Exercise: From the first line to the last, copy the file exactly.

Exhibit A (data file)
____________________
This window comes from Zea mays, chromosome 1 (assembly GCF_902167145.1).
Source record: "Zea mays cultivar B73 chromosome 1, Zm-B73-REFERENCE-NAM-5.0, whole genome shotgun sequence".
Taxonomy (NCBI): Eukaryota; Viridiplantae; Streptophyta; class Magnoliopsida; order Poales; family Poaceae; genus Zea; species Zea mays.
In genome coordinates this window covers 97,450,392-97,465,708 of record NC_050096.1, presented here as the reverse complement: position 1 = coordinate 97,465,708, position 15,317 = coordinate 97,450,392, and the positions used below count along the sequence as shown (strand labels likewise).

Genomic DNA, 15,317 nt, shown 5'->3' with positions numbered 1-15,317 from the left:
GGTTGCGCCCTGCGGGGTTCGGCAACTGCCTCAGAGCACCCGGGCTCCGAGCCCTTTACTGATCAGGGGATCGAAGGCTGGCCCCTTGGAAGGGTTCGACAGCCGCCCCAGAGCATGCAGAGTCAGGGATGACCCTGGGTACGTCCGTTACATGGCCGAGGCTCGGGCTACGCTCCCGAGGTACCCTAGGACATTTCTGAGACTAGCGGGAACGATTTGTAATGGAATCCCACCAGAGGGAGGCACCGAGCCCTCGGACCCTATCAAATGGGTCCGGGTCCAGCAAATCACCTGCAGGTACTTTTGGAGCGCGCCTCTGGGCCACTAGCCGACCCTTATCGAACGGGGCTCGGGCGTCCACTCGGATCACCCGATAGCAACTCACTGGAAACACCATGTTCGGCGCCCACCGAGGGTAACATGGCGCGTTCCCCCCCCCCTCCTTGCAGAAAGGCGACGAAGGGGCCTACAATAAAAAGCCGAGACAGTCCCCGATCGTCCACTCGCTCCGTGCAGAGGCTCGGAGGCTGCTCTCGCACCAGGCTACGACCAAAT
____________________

This window comes from Zea mays, chromosome 1 (assembly GCF_902167145.1).
Source record: "Zea mays cultivar B73 chromosome 1, Zm-B73-REFERENCE-NAM-5.0, whole genome shotgun sequence".
Taxonomy (NCBI): Eukaryota; Viridiplantae; Streptophyta; class Magnoliopsida; order Poales; family Poaceae; genus Zea; species Zea mays.
In genome coordinates this window covers 97,450,392-97,465,708 of record NC_050096.1, presented here as the reverse complement: position 1 = coordinate 97,465,708, position 15,317 = coordinate 97,450,392, and the positions used below count along the sequence as shown (strand labels likewise).

Genomic DNA, 15,317 nt, shown 5'->3' with positions numbered 1-15,317 from the left:
GGTTGCGCCCTGCGGGGTTCGGCAACTGCCTCAGAGCACCCGGGCTCCGAGCCCTTTACTGATCAGGGGATCGAAGGCTGGCCCCTTGGAAGGGTTCGACAGCCGCCCCAGAGCATGCAGAGTCAGGGATGACCCTGGGTACGTCCGTTACATGGCCGAGGCTCGGGCTACGCTCCCGAGGTACCCTAGGACATTTCTGAGACTAGCGGGAACGATTTGTAATGGAATCCCACCAGAGGGAGGCACCGAGCCCTCGGACCCTATCAAATGGGTCCGGGTCCAGCAAATCACCTGCAGGTACTTTTGGAGCGCGCCTCTGGGCCACTAGCCGACCCTTATCGAACGGGGCTCGGGCGTCCACTCGGATCACCCGATAGCAACTCACTGGAAACACCATGTTCGGCGCCCACCGAGGGTAACATGGCGCGTTCCCCCCCCCCTCCTTGCAGAAAGGCGACGAAGGGGCCTACAATAAAAAGCCGAGACAGTCCCCGATCGTCCACTCGCTCCGTGCAGAGGCTCGGAGGCTGCTCTCGCACCAGGCTACGACCAAAT